Most of us pay our bills on time. If we break a neighbor’s rake, we promptly purchase a replacement. If our child dumps fruit punch on a friend’s carpet, we pay to have it cleaned. In fact, we don’t really think about these unwritten rules often; it’s just the right thing to do, so most of us do it instinctually: if we cause damage, we pay for the damage. But too often companies refuse to pay fair settlements to resolve product failure cases, even in the face of a mountain of evidence that (1) the product clearly failed and (2) the failure physically injured the person. For example, let’s say a sixty-eight year old retired schoolteacher learns her metal-on-metal artificial hip implant has failed; her doctor tells her that, in addition to the pain she feels in her hip and leg, she now suffers from dangerously high cobalt and chromium levels (a condition called “metallosis”). Thousands of other injured people have similar claims, but the manufacturer of the failed hip product simply won’t pay. Why not?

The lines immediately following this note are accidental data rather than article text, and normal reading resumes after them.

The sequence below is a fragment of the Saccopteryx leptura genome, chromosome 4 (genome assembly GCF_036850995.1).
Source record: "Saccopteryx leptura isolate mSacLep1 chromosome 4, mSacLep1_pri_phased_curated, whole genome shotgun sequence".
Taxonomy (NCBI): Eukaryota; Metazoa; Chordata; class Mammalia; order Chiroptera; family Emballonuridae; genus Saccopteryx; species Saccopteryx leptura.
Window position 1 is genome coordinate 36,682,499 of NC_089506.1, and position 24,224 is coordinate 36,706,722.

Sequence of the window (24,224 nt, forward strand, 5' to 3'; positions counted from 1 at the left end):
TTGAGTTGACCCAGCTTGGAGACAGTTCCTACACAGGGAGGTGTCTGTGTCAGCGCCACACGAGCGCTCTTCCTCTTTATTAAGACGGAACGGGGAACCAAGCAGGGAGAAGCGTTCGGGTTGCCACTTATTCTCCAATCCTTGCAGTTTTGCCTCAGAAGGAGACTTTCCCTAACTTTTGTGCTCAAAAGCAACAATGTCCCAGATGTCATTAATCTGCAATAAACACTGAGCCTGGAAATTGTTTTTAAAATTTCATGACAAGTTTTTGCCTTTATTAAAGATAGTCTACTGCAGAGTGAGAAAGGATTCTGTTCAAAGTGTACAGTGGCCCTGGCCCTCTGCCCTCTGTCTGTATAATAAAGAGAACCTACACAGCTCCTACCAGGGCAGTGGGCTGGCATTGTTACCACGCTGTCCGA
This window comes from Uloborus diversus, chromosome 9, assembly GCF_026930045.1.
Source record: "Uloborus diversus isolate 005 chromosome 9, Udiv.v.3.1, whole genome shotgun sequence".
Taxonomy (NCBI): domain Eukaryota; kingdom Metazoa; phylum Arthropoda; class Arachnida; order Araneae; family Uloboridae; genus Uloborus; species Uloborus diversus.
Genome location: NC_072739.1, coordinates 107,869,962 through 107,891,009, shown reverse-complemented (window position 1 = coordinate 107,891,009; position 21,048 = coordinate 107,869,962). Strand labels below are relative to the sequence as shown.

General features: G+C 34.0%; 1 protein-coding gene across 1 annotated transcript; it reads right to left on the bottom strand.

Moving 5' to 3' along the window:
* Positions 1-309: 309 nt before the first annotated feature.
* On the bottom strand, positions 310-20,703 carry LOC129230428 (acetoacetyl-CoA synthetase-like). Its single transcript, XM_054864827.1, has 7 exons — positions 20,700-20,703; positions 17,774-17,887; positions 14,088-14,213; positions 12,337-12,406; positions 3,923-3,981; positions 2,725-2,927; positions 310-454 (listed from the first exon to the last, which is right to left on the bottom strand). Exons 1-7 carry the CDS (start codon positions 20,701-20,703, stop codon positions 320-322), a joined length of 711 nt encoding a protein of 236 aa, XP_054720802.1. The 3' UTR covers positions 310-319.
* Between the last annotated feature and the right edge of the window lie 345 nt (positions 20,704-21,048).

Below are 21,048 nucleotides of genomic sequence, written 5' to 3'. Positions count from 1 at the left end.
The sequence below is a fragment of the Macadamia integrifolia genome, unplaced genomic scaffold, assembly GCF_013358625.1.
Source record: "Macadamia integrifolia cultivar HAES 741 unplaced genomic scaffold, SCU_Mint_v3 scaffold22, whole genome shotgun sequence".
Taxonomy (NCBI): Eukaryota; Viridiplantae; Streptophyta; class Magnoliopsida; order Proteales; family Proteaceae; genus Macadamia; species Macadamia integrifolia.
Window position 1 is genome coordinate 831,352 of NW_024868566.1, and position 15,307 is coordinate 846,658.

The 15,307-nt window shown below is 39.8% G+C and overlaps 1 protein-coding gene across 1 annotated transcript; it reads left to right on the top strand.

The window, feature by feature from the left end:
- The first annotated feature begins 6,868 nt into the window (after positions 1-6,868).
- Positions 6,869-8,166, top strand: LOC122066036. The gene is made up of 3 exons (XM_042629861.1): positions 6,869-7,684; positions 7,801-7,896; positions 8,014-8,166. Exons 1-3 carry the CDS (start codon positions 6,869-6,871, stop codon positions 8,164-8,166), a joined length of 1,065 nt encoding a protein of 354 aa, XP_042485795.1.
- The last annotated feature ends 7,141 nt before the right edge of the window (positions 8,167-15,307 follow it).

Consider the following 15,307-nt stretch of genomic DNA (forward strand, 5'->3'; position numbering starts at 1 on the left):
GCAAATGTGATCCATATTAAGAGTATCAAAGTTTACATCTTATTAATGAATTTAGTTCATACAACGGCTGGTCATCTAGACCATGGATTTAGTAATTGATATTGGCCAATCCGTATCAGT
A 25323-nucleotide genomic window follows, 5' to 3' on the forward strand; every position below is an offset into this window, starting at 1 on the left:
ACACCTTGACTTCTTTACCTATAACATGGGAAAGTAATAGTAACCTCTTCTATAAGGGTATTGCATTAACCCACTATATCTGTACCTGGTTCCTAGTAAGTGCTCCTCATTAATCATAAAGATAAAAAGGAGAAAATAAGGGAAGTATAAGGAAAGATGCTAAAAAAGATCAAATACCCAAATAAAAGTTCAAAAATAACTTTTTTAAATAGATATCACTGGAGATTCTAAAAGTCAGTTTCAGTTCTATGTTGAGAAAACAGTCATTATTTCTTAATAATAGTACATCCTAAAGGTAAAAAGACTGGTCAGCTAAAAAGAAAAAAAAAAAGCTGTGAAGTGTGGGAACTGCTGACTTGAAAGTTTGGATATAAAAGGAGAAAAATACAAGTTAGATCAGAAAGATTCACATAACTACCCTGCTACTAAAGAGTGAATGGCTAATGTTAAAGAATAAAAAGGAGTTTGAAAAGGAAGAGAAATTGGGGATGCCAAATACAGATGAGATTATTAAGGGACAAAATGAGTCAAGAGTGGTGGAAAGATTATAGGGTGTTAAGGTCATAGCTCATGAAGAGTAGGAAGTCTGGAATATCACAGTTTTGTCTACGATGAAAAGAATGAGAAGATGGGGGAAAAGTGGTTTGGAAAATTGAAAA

Well, I can’t know all the reasons, but let’s look at a few theories:
Companies Don’t Like to Pay Settlements